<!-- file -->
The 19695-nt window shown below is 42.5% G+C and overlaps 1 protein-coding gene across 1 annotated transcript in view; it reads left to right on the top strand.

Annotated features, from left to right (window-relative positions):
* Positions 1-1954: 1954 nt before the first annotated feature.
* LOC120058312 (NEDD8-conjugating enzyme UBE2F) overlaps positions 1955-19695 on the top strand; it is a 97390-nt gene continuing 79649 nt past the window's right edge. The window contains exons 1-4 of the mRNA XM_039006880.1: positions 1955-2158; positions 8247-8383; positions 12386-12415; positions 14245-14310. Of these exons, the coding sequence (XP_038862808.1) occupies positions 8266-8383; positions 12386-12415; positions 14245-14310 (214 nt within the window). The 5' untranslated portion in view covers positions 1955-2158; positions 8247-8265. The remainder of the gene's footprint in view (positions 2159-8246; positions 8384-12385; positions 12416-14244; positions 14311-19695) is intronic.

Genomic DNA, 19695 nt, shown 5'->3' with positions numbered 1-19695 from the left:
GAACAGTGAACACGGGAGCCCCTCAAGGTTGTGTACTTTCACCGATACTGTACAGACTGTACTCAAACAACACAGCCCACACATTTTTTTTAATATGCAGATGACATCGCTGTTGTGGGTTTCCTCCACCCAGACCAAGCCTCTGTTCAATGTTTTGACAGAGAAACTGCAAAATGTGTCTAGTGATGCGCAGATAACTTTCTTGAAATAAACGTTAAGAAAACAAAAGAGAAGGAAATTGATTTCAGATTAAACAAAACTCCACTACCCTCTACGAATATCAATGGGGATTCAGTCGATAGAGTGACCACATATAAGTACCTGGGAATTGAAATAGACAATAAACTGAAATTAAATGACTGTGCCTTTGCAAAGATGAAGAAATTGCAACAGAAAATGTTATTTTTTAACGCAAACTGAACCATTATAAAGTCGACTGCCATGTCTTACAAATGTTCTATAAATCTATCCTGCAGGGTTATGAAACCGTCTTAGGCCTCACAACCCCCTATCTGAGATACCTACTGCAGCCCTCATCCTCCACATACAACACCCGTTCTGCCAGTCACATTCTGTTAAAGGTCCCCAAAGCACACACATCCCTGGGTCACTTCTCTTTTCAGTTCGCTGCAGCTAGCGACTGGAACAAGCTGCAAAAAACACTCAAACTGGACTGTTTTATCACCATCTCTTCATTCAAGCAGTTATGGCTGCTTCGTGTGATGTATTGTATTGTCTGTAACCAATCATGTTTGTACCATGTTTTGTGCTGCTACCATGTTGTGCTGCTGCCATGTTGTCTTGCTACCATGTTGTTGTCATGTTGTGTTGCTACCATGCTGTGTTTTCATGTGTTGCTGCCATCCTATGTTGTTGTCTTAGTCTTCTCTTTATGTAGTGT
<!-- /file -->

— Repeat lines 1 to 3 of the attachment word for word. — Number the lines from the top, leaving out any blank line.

The 19695-nt window shown below is 42.5% G+C and overlaps 1 protein-coding gene across 1 annotated transcript in view; it reads left to right on the top strand.

Annotated features, from left to right (window-relative positions):
* Positions 1-1954: 1954 nt before the first annotated feature.